After a generous rub on the pork and stuffing it with as much garlic as I possibly could, I lined the bottom inside of the Orion with some large mesquite wood chips, ensuring that the wood was in contact with the walls of the cooker. I actually wedged them between the walls and the drip pan, keeping them in place. I also stacked them a couple high where I could, convinced that I couldn't get enough smoke anyway to do the trick. Note that I did not soak the chips in anything - I left them dry, knowing the cooker generates enough moisture on its own.
After putting the shoulder on the top rack and sealing it up, I used less charcoal than it normally calls for, and to compensate I cooked it longer (5 hours instead of 3). The result? A wonderful, black, fall-apart-in-your-hands hunk of meat rich with smoky mesquite flavor. In fact, I think it's a little too smoky. Looking forward to how it tastes with a generous helping of Sweet Baby Ray's BBQ sauce during tonight's neighborhood gathering.
Now, I'm not going to argue that this is smoked to perfection. I'd certainly rather have a real smoker to do the trick. However, I challenge the blogosphere that claims you can't get any smoke out of the Orion. And, I still say with the Orion that most of the time I'd rather have 95% flavor in a third of the time (and a tenth of the work). Today was actually an exception - I did have the time to attend to a full bbq, and I wished I had a real smoker. Sigh.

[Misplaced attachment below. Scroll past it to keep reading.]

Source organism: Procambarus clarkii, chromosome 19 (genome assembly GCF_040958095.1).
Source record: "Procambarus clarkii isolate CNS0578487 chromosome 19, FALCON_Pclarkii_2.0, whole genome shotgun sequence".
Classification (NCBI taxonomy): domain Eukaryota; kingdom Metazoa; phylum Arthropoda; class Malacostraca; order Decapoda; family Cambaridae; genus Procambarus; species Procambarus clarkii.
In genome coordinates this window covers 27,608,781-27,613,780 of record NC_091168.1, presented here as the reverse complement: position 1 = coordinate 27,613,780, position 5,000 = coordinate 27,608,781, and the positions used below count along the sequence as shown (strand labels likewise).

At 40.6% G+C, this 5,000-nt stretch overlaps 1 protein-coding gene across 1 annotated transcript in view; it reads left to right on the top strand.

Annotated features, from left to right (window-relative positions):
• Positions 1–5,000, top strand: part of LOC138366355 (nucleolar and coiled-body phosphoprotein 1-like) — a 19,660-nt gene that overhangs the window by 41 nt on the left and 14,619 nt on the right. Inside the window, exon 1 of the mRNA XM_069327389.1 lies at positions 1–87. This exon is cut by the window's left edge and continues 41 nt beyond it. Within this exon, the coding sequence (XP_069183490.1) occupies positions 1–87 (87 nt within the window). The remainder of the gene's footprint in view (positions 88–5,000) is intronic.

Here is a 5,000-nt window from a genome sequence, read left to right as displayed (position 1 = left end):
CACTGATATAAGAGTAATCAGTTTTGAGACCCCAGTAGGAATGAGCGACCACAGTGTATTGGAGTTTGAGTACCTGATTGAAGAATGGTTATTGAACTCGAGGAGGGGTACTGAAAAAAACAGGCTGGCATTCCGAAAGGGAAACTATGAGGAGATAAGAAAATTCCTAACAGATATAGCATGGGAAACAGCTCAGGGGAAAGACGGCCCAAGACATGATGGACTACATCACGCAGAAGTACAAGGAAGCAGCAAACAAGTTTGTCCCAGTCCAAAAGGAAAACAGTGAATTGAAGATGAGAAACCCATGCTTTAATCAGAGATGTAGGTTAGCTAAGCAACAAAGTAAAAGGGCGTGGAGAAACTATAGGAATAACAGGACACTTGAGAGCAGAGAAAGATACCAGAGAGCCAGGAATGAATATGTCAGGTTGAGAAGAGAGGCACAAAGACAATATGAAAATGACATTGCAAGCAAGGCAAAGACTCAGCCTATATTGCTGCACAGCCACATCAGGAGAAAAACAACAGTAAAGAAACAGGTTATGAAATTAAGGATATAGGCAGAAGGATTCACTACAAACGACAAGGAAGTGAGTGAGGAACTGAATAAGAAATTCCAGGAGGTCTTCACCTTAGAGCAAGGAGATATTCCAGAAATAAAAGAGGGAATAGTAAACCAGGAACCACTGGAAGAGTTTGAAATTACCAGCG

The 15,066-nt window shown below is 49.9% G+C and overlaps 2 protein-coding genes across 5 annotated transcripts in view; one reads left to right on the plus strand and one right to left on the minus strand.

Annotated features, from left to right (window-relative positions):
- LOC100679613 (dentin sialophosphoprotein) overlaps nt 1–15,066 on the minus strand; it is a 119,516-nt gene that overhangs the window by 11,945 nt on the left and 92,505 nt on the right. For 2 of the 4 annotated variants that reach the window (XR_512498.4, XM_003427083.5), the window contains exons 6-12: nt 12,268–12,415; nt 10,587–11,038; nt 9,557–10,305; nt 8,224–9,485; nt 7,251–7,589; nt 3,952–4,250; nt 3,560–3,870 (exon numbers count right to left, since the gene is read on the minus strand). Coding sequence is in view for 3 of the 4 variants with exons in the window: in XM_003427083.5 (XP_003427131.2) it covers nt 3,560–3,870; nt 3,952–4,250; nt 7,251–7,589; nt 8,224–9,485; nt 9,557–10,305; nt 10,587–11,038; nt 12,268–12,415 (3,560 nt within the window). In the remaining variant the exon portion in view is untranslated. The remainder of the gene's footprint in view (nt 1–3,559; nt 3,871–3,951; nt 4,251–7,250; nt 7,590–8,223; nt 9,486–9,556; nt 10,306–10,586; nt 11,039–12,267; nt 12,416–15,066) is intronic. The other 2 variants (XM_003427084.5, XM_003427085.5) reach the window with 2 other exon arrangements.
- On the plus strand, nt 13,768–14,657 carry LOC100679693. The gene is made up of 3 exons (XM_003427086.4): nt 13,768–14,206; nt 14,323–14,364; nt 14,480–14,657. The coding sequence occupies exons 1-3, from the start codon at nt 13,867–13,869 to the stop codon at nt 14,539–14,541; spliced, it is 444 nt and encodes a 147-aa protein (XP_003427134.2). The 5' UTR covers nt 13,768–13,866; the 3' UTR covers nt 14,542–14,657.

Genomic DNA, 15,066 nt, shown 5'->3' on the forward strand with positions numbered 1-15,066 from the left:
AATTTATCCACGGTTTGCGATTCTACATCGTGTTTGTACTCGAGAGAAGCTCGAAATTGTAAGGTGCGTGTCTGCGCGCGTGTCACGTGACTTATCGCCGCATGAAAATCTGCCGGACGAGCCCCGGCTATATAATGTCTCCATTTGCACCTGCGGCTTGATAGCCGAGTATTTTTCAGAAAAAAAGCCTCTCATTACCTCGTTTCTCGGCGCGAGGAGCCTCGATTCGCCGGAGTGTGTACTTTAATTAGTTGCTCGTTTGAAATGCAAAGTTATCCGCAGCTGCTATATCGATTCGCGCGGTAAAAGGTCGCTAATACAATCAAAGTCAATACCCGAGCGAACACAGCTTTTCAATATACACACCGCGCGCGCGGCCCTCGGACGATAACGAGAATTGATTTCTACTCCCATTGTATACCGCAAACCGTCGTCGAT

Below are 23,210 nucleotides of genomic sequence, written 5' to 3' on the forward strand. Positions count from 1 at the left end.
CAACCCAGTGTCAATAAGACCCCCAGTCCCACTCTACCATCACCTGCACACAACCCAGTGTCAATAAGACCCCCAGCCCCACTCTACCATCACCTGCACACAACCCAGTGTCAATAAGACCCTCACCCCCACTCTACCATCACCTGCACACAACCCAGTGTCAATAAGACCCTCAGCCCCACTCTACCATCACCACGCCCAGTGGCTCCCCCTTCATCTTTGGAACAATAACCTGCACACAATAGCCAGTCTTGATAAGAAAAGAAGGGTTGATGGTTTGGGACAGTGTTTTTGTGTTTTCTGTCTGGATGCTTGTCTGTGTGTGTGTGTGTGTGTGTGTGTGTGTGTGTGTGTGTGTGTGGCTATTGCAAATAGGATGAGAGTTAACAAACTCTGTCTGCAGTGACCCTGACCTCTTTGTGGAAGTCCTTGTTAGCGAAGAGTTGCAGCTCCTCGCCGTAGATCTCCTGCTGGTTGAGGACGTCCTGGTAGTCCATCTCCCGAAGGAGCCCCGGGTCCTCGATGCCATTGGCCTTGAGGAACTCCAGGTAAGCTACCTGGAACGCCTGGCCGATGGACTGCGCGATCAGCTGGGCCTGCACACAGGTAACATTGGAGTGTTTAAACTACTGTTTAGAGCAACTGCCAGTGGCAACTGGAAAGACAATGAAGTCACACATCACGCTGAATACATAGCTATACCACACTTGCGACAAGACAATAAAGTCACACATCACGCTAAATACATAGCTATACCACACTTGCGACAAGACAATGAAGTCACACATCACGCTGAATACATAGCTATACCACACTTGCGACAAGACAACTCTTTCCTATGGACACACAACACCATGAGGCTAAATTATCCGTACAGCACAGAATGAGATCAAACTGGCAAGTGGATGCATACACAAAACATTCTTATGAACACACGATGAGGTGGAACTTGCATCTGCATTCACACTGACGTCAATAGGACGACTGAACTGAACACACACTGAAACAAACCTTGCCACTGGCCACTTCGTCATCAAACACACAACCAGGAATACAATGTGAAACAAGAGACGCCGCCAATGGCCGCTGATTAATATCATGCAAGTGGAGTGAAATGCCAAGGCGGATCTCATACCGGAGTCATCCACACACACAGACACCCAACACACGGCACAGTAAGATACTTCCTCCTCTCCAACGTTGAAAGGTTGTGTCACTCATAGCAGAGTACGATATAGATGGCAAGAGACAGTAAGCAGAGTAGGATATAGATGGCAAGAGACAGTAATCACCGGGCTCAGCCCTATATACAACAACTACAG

Next time, I would probably do the following:
- soak some of the wood chips a little. A little steam won't hurt. But, need to have enough dry ones to create the smoke.
- find smaller wood chips. Chunks of wood really don't help when trying to wedge between the drip pan and the outer wall.
- sprinkle the wood chips with some seasoning. I think the chips will get hot enough to do the trick for this.
Bon Apetit to moi.